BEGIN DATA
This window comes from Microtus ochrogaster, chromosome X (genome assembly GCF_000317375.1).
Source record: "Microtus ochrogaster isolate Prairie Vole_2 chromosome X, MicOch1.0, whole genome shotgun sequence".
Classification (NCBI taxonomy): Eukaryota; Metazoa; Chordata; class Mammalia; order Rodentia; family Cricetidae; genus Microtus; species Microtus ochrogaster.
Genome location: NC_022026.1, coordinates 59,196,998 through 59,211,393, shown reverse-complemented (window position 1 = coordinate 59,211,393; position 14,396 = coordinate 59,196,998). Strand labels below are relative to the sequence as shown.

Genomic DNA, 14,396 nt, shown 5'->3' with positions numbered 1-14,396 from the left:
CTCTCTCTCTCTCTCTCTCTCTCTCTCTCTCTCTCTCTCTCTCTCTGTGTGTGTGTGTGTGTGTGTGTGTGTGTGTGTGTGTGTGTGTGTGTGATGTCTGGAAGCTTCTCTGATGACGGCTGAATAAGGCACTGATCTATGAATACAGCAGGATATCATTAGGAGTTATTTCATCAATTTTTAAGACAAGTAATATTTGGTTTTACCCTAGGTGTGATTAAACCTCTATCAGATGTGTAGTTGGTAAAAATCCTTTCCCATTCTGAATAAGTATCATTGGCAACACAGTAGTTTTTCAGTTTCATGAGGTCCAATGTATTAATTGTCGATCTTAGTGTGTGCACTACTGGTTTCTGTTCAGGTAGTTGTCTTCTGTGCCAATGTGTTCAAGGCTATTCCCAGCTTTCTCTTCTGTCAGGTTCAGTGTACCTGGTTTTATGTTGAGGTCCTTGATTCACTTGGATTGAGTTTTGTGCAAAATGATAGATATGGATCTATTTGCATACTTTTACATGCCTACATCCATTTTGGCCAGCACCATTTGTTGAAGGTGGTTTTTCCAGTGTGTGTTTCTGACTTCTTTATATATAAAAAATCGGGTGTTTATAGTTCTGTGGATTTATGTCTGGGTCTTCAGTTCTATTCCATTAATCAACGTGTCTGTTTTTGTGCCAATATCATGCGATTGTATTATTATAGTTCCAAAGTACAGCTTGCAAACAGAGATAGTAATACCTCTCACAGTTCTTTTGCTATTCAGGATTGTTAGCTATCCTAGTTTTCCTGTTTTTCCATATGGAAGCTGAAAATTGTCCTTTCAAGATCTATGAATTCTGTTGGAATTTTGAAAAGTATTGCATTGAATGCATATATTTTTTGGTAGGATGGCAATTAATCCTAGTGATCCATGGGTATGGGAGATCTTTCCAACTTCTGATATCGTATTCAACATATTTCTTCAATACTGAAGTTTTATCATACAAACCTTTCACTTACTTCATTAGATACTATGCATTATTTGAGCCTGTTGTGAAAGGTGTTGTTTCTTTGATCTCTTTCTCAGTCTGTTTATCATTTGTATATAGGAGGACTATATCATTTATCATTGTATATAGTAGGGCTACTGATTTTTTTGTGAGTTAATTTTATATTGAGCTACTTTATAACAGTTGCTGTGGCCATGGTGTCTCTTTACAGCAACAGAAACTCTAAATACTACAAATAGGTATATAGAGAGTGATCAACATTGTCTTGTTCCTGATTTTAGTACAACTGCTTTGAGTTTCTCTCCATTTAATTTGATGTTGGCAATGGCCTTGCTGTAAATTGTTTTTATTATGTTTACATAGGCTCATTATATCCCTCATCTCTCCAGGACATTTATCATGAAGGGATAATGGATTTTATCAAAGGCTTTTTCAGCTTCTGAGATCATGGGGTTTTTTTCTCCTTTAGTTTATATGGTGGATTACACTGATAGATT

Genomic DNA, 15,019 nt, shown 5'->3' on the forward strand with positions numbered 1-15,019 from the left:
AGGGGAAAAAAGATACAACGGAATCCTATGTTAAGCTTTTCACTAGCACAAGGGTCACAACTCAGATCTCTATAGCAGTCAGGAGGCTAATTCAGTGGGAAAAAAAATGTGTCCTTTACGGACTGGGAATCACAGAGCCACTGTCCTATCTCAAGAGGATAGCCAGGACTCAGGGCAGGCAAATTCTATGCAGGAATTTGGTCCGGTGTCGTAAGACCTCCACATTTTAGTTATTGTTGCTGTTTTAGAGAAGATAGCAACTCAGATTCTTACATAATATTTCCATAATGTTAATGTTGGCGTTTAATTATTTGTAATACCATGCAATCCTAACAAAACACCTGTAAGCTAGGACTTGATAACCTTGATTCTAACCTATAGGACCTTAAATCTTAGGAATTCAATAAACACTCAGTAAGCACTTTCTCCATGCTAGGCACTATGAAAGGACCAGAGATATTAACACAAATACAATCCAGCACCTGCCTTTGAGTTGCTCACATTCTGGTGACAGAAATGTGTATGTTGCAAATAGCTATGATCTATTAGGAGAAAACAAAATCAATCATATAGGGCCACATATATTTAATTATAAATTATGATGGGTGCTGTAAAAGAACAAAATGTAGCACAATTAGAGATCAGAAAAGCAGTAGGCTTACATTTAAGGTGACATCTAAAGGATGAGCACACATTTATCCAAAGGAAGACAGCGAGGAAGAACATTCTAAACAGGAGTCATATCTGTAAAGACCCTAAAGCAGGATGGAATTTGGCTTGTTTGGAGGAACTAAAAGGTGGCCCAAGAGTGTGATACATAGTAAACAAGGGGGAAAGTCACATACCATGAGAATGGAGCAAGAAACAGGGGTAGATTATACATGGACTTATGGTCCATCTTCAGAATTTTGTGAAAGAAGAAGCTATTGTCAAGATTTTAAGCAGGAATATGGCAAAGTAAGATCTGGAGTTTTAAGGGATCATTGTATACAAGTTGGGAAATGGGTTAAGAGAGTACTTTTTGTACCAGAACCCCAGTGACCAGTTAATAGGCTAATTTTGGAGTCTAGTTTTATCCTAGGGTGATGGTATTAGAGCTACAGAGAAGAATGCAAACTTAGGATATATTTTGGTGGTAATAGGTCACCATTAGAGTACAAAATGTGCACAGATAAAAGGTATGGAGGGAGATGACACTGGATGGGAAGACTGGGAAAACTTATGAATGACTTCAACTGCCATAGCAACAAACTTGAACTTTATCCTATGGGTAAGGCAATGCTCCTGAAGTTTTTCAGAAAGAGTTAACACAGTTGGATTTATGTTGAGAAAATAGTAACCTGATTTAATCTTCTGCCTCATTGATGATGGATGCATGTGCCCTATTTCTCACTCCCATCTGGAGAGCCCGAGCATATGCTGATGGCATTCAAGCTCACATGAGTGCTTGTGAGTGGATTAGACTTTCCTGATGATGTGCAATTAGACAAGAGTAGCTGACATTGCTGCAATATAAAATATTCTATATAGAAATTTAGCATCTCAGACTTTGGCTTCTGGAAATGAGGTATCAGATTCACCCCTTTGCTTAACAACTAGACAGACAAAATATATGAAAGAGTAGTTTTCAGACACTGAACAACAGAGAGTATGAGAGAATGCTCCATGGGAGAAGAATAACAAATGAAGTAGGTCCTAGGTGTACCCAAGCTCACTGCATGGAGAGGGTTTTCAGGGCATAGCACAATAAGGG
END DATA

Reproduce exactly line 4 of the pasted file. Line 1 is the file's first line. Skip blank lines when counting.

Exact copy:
Genome location: NC_022026.1, coordinates 59,196,998 through 59,211,393, shown reverse-complemented (window position 1 = coordinate 59,211,393; position 14,396 = coordinate 59,196,998). Strand labels below are relative to the sequence as shown.